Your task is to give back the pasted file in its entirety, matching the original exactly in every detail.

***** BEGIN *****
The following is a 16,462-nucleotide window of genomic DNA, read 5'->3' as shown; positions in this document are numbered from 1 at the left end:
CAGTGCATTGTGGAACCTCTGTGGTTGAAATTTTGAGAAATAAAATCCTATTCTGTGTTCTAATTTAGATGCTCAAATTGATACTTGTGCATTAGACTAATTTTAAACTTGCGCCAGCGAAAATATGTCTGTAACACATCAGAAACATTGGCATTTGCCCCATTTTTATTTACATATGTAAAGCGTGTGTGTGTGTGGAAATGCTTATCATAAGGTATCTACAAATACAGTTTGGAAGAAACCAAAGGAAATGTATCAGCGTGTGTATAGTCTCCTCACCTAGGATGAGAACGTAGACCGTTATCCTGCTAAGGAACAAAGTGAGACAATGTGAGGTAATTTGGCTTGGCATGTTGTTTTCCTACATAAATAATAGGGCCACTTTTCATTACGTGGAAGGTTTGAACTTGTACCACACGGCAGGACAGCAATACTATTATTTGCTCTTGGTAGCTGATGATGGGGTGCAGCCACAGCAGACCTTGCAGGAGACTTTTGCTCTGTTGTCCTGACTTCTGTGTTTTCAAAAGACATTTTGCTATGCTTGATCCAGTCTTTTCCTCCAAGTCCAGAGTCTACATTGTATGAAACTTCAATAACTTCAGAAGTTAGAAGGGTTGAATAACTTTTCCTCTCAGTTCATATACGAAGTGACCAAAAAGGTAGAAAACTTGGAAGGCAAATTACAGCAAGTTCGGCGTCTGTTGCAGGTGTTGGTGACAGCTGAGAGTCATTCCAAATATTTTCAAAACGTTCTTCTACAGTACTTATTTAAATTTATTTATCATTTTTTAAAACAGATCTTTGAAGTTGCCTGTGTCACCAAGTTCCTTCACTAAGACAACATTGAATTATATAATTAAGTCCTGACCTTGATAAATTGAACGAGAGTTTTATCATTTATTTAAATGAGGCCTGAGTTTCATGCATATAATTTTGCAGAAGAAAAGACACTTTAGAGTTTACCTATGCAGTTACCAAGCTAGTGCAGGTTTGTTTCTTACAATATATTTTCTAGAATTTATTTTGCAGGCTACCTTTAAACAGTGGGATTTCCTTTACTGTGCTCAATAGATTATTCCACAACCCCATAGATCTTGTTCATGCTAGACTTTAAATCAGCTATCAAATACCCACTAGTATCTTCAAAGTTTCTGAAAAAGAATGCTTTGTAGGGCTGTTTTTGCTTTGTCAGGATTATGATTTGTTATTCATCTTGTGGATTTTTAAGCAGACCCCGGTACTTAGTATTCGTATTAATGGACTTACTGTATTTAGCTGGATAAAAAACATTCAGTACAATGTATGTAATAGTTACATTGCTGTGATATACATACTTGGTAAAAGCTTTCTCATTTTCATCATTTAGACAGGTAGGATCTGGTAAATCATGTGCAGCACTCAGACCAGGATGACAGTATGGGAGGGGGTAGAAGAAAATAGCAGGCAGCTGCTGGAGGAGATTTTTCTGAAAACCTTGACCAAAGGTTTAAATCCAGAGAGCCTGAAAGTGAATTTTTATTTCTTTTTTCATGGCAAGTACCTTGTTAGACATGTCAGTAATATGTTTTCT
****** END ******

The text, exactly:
The following is a 16,462-nucleotide window of genomic DNA, read 5'->3' as shown; positions in this document are numbered from 1 at the left end:
CAGTGCATTGTGGAACCTCTGTGGTTGAAATTTTGAGAAATAAAATCCTATTCTGTGTTCTAATTTAGATGCTCAAATTGATACTTGTGCATTAGACTAATTTTAAACTTGCGCCAGCGAAAATATGTCTGTAACACATCAGAAACATTGGCATTTGCCCCATTTTTATTTACATATGTAAAGCGTGTGTGTGTGTGGAAATGCTTATCATAAGGTATCTACAAATACAGTTTGGAAGAAACCAAAGGAAATGTATCAGCGTGTGTATAGTCTCCTCACCTAGGATGAGAACGTAGACCGTTATCCTGCTAAGGAACAAAGTGAGACAATGTGAGGTAATTTGGCTTGGCATGTTGTTTTCCTACATAAATAATAGGGCCACTTTTCATTACGTGGAAGGTTTGAACTTGTACCACACGGCAGGACAGCAATACTATTATTTGCTCTTGGTAGCTGATGATGGGGTGCAGCCACAGCAGACCTTGCAGGAGACTTTTGCTCTGTTGTCCTGACTTCTGTGTTTTCAAAAGACATTTTGCTATGCTTGATCCAGTCTTTTCCTCCAAGTCCAGAGTCTACATTGTATGAAACTTCAATAACTTCAGAAGTTAGAAGGGTTGAATAACTTTTCCTCTCAGTTCATATACGAAGTGACCAAAAAGGTAGAAAACTTGGAAGGCAAATTACAGCAAGTTCGGCGTCTGTTGCAGGTGTTGGTGACAGCTGAGAGTCATTCCAAATATTTTCAAAACGTTCTTCTACAGTACTTATTTAAATTTATTTATCATTTTTTAAAACAGATCTTTGAAGTTGCCTGTGTCACCAAGTTCCTTCACTAAGACAACATTGAATTATATAATTAAGTCCTGACCTTGATAAATTGAACGAGAGTTTTATCATTTATTTAAATGAGGCCTGAGTTTCATGCATATAATTTTGCAGAAGAAAAGACACTTTAGAGTTTACCTATGCAGTTACCAAGCTAGTGCAGGTTTGTTTCTTACAATATATTTTCTAGAATTTATTTTGCAGGCTACCTTTAAACAGTGGGATTTCCTTTACTGTGCTCAATAGATTATTCCACAACCCCATAGATCTTGTTCATGCTAGACTTTAAATCAGCTATCAAATACCCACTAGTATCTTCAAAGTTTCTGAAAAAGAATGCTTTGTAGGGCTGTTTTTGCTTTGTCAGGATTATGATTTGTTATTCATCTTGTGGATTTTTAAGCAGACCCCGGTACTTAGTATTCGTATTAATGGACTTACTGTATTTAGCTGGATAAAAAACATTCAGTACAATGTATGTAATAGTTACATTGCTGTGATATACATACTTGGTAAAAGCTTTCTCATTTTCATCATTTAGACAGGTAGGATCTGGTAAATCATGTGCAGCACTCAGACCAGGATGACAGTATGGGAGGGGGTAGAAGAAAATAGCAGGCAGCTGCTGGAGGAGATTTTTCTGAAAACCTTGACCAAAGGTTTAAATCCAGAGAGCCTGAAAGTGAATTTTTATTTCTTTTTTCATGGCAAGTACCTTGTTAGACATGTCAGTAATATGTTTTCT